What is your favorite part of the design process?
I have a few favorite parts of the design process — I enjoy the concepting stage where I can come up with ideas and inspiration for my clients by research, sketching, and sharing images online. Nowadays, with Pinterest, it’s so easy to see just what a client is responding to aesthetically even if they don’t know the names of flowers or have a hard time explaining what they like. I think I do a good job of helping them articulate what they are after and then I show them how we can execute their look with seasonal flowers that fit their budget.
My other favorite part of the process is after all the flowers are picked, delivered, prepped and ready to be arranged… There is always a fair bit of anxiety that maybe the design just won’t come together. I love the moment when I finally put all the pieces together and it works! Huge sigh of relief.
Where do you get inspiration when styling and designing?
I find inspiration all over the place. I try to follow trends in fashion, interior design and architecture, but mostly I just try to stick to my instincts and do what feels right for the moment and for the particular client. Nature is obviously a huge inspiration for me. I like my designs to feel wild and natural, not overly constructed. I’m not a matchy-matchy person who wants everything tied up perfectly in a bow. I’m always wowed by the imperfect beauty of the natural world and try to emulate it to what extent I can. I also like simplicity and sometimes it’s hard for me to amp things up to the degree that some of my clients want me to — but I’ve learned how to do it!
What do you think are color trends right now in events or floral designs?
The last few years we’ve seen a major focus on blush tones and grays… that is still popular but a lot of my clients are finally opting for bold pops of color. For example, they may choose a base of lush greens and creams but then add pops of deep jewel tones, coral, or even orange and yellows. Greens and creams never go out of style.
Photo by Iris Photography
Did you study to become a floral designer?
No, I was an English major in college and worked in the media in the city before deciding to start my own business in Litchfield. I’ve ALWAYS loved flowers and learned the technical aspects of floral design from side-jobs helping wedding florists when I was in my twenties. My mother is a wonderful entertainer and my father is an antiques collector with a great eye for design, so that certainly helped, but I am self-taught. Working in television production was definitely great prep for the events business…. Each wedding is like its own production so there are more similarities than one would think!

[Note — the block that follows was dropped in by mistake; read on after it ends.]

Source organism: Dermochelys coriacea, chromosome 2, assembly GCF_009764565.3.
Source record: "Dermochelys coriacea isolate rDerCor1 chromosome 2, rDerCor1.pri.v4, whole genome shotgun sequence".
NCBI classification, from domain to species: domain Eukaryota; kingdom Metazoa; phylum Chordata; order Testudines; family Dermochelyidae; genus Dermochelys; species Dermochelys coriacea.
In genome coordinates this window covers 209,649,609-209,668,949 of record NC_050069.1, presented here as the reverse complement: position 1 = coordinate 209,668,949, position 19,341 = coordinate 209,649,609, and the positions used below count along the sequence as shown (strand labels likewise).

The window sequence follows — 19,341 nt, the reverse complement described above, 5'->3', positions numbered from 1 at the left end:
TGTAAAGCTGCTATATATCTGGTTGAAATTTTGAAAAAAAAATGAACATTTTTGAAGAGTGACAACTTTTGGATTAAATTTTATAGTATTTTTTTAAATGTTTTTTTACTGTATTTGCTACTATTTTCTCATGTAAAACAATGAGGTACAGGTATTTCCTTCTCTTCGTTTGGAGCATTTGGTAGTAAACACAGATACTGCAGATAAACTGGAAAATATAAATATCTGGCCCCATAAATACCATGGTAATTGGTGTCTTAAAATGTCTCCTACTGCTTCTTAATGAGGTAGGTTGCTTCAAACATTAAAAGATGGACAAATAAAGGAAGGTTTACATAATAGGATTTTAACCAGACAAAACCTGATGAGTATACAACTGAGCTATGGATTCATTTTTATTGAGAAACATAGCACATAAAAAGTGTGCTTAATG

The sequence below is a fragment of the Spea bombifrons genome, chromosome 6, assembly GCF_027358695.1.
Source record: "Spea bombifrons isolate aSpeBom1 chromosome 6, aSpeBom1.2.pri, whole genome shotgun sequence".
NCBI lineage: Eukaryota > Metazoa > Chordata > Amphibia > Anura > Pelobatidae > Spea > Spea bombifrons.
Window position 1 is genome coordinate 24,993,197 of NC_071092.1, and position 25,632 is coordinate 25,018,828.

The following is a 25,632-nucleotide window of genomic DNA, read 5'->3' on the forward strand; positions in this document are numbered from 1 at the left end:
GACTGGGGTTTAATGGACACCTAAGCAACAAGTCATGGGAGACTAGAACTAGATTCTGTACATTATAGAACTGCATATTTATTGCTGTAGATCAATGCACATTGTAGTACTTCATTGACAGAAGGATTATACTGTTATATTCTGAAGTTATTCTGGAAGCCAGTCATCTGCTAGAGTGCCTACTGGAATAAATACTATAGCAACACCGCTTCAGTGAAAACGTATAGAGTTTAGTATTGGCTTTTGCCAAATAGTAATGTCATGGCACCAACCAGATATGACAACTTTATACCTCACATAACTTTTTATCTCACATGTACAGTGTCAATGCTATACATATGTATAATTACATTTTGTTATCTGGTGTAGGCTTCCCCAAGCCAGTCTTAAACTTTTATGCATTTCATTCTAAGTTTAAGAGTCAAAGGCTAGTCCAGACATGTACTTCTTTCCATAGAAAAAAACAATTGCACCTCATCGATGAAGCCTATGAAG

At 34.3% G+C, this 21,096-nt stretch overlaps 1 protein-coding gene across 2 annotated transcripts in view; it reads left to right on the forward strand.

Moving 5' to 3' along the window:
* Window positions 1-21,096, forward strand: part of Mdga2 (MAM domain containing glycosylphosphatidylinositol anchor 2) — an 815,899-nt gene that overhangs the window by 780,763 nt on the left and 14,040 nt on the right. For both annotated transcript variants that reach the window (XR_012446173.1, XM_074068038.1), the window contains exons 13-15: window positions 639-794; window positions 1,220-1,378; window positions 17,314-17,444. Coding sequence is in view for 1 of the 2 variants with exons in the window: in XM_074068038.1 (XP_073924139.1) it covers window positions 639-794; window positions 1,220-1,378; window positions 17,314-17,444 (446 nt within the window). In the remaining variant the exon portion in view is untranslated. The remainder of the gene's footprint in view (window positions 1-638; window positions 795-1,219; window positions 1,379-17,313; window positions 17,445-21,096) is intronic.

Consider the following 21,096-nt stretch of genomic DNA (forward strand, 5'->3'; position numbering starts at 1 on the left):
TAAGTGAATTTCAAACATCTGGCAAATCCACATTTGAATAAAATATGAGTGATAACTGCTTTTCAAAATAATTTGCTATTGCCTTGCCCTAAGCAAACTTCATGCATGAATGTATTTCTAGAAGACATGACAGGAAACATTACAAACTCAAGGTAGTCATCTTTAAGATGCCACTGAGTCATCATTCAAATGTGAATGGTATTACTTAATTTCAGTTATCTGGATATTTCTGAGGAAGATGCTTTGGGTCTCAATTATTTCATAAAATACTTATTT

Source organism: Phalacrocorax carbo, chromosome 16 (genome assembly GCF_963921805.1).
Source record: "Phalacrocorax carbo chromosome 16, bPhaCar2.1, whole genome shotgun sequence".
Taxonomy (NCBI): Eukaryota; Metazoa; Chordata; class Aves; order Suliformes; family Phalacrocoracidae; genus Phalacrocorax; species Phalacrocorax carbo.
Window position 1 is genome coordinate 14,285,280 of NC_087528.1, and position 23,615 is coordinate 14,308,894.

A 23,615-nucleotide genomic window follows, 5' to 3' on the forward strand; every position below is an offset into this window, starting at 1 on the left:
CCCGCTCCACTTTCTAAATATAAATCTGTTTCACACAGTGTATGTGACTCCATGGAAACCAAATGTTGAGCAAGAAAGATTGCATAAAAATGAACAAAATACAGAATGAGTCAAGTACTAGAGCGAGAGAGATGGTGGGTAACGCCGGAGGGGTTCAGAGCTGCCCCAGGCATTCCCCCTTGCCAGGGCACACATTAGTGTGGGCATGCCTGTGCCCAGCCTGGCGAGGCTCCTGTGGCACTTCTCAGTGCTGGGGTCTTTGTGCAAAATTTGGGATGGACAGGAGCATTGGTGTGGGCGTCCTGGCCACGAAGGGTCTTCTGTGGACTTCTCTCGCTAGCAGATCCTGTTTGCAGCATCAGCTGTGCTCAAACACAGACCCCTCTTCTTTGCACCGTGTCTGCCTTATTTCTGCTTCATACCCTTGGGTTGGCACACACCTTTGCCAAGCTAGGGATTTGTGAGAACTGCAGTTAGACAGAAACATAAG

What would you like people to know about you or your business?
I’d like to make the distinction that I’m a Floral and Event Designer, not a florist with a shop where you can go to buy flowers. I work on a custom basis with clients who hire me to design their event or wedding, and sometimes plan various aspects of it as well. I’m currently involved in helping to develop a one-of-a-kind event space in Morris called The White Barn at South Farms. Working with the owner of The White Barn, a fabulous historic dairy barn recently renovated to host large events, to develop this world-class events venue, has been a fun project and natural progression of my business. It’s much easier, especially as a mom, to have a home base than to travel all over doing events. Whether it’s South Farms, Winvian Farm, or a private home, I’m lucky to have some of the most amazing places to work right here in Litchfield County!
Another question I often get is “Where do you get the flowers?” … The answer is not straightforward as it entirely depends on the event and the season. I have a number of amazing wholesalers who can ship me flowers from all over the world, but I also have developed relationships with local growers and farms over the years and I try to support them as much as I can in season. I am also a big forager and almost always supplement my designs with materials I find in nature — shrubbery, wildflowers, branches, sometimes even weeds!
Contact Sarah Worden at firstname.lastname@example.org or by phone at 917-751-5979.